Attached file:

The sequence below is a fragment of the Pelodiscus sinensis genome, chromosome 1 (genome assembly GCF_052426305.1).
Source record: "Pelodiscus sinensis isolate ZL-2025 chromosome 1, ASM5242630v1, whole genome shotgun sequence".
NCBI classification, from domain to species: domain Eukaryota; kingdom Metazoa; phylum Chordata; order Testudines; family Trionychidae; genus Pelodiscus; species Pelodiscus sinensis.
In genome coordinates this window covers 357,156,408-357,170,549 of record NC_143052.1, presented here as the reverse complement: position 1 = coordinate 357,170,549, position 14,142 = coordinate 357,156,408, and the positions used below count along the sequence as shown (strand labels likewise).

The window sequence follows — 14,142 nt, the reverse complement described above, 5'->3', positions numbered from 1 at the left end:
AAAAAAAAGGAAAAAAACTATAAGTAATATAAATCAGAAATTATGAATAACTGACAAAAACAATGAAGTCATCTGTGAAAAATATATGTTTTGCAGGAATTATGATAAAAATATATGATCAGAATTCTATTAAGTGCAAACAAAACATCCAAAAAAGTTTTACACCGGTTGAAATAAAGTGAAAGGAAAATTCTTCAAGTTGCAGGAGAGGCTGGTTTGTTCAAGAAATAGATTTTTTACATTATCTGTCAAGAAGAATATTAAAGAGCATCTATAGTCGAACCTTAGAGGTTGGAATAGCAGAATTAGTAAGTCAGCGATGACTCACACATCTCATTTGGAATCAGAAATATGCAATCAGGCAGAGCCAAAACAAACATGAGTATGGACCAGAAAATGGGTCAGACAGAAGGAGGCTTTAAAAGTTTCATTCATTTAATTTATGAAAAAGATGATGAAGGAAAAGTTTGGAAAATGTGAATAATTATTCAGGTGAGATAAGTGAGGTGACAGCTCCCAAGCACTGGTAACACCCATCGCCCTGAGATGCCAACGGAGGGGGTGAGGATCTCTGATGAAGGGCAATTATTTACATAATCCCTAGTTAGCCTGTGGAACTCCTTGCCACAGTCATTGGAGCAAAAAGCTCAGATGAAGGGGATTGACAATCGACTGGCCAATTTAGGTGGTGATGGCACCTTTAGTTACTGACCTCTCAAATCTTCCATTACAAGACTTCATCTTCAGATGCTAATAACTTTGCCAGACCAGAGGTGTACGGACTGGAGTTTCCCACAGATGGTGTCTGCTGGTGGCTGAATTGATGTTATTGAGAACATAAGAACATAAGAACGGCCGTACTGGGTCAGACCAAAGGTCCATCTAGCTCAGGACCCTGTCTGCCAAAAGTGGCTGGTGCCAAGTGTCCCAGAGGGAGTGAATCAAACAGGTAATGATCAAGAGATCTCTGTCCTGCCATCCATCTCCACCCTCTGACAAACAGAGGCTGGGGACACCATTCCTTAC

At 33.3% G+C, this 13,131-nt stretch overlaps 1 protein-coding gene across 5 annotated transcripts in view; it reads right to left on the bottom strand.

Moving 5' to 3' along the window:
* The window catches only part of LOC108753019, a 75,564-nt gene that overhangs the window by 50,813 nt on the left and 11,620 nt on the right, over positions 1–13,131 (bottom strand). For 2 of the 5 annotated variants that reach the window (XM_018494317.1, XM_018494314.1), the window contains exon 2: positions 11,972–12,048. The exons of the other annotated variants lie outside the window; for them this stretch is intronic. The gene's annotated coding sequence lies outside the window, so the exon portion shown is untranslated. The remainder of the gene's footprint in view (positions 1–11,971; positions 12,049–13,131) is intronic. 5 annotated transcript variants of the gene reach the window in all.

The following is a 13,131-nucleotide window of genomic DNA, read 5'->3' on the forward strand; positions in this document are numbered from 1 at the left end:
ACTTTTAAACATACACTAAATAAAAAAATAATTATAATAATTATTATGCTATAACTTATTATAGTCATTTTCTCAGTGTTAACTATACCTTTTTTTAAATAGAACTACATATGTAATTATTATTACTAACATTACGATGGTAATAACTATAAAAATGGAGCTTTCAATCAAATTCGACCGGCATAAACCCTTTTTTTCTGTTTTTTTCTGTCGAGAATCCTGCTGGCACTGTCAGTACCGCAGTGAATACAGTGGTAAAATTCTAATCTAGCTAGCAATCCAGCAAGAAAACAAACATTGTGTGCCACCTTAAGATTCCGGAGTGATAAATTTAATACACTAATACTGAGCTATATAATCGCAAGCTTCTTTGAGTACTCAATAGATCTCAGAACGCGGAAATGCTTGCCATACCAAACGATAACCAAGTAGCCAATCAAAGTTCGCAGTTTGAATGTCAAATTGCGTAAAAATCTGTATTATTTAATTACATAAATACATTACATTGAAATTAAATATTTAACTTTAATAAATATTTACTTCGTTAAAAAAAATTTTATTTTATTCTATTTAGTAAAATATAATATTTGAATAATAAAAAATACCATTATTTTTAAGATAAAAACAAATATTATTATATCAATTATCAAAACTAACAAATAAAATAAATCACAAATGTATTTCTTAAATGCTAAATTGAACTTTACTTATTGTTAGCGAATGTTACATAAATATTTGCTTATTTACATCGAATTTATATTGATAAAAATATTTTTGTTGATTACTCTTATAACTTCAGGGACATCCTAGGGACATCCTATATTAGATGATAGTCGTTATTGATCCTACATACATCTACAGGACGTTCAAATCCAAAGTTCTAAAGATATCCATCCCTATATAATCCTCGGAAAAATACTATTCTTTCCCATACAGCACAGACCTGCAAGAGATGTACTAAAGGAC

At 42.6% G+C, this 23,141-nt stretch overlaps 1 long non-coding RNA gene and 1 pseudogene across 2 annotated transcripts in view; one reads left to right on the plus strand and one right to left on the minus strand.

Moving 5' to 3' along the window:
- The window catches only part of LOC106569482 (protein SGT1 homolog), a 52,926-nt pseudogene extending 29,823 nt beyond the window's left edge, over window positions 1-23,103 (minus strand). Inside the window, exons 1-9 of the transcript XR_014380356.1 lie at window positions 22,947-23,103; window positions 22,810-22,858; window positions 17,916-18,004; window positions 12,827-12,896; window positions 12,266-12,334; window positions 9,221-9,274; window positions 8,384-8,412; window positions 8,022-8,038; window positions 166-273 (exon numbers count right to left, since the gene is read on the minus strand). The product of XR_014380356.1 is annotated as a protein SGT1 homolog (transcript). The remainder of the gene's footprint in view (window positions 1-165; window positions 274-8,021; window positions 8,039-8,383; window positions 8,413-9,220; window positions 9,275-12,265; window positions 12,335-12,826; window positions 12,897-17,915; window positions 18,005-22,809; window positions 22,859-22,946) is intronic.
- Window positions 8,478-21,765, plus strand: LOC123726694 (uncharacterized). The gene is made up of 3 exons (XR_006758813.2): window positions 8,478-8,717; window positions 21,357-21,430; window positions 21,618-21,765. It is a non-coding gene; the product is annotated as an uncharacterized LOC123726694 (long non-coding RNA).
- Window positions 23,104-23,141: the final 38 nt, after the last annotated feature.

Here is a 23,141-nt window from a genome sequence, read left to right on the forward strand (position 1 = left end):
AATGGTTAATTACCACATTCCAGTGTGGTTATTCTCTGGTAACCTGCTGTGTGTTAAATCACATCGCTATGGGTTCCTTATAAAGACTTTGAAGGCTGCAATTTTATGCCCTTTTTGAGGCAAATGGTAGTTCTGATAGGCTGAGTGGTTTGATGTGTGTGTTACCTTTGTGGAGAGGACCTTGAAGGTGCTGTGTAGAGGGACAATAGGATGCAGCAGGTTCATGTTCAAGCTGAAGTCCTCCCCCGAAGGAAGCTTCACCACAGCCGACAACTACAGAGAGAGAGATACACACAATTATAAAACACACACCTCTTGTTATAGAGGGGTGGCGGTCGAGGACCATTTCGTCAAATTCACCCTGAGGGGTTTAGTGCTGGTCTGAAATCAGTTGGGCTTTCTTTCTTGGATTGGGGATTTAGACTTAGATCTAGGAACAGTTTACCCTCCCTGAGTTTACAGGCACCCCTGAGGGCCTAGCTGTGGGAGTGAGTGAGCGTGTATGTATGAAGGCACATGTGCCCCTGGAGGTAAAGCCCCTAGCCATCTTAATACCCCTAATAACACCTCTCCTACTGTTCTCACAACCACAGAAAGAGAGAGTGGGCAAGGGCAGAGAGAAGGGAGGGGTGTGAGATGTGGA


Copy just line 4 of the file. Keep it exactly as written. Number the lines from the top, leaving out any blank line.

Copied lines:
In genome coordinates this window covers 357,156,408-357,170,549 of record NC_143052.1, presented here as the reverse complement: position 1 = coordinate 357,170,549, position 14,142 = coordinate 357,156,408, and the positions used below count along the sequence as shown (strand labels likewise).